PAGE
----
Green Party calls for an end to “economic egos”

In light of Ed Balls’s speech to the LSE on Thursday morning,(1) the Green Party welcomes his refutation of the government’s deficit reduction strategy, but the Shadow Chancellor failed to apply his most powerful arguments to his own policies.

Mr Balls correctly argued that the regressive VAT increase and drastic fiscal austerity, combined with interest rates that can be lowered no further, have shaken our economy by stoking inflation and driving unemployment up to 7.9%.(2) Chancellor George Osborne’s shock therapy has forced an increase in UK borrowing by an additional £46 billion on top of what was forecast after the Spending Review.

But Ed Balls’s most profound insight was one that the Green Party has been articulating since 2010. He admits that he only recently realised that George Osborne’s decisions on the UK’s economic course were made for party political benefit. Britain is suffering because the Conservatives have decided it will make them more electable if they can eliminate the deficit in a single parliament – whatever the cost.

Yet Ed Balls has failed to apply his new found rationale to himself and the Labour Party’s economic strategy; because the Coalition has made the decision to eliminate the deficit in a single parliament, Ed Balls has tried to trump them, calling for the deficit to be halved in the same amount of time.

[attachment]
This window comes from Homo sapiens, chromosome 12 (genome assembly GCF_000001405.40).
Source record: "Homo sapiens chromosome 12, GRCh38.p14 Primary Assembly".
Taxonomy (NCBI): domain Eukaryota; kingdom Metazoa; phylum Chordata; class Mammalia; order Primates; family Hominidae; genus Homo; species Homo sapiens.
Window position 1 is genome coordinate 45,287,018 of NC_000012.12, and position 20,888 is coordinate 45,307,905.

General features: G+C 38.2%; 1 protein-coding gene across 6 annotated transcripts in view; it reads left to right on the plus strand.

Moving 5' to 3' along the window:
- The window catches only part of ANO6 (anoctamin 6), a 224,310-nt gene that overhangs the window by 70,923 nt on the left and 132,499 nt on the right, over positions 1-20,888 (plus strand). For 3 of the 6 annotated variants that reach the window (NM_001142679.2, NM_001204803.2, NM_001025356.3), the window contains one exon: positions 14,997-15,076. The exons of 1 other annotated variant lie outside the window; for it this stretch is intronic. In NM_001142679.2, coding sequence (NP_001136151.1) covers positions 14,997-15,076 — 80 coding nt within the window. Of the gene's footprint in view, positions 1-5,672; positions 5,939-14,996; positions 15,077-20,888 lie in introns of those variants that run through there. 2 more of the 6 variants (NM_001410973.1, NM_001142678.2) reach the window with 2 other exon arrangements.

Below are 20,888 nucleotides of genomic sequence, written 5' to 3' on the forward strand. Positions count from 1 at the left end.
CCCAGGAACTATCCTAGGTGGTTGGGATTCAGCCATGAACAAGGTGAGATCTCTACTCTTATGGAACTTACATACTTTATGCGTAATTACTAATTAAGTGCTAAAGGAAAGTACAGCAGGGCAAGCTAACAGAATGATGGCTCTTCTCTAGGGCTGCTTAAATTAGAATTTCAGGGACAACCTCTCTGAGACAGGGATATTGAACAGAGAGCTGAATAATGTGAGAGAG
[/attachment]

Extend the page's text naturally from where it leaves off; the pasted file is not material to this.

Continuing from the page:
As with the government, the figure and time frame has been dictated by political opportunism and lacks intellectual economic justification.

The Green Party calls for an end to arbitrary, ego-driven economic policy making, and for an open and rational debate driven by an empirically drawn understanding of our economy and society. Greens would dispose of political time frames and focus on green investment rather than austerity, pressing for a Green New Deal that could flexibly respond to long term economic and social trends rather than simply serving to prop individual political egos.


1) Ed Balls speech on the economic alternative, full transcript, LSE, 16 June 2011

2) 7.9% unemployment in the first quarter of 2011 according to the Office for National Statistics (ONS)


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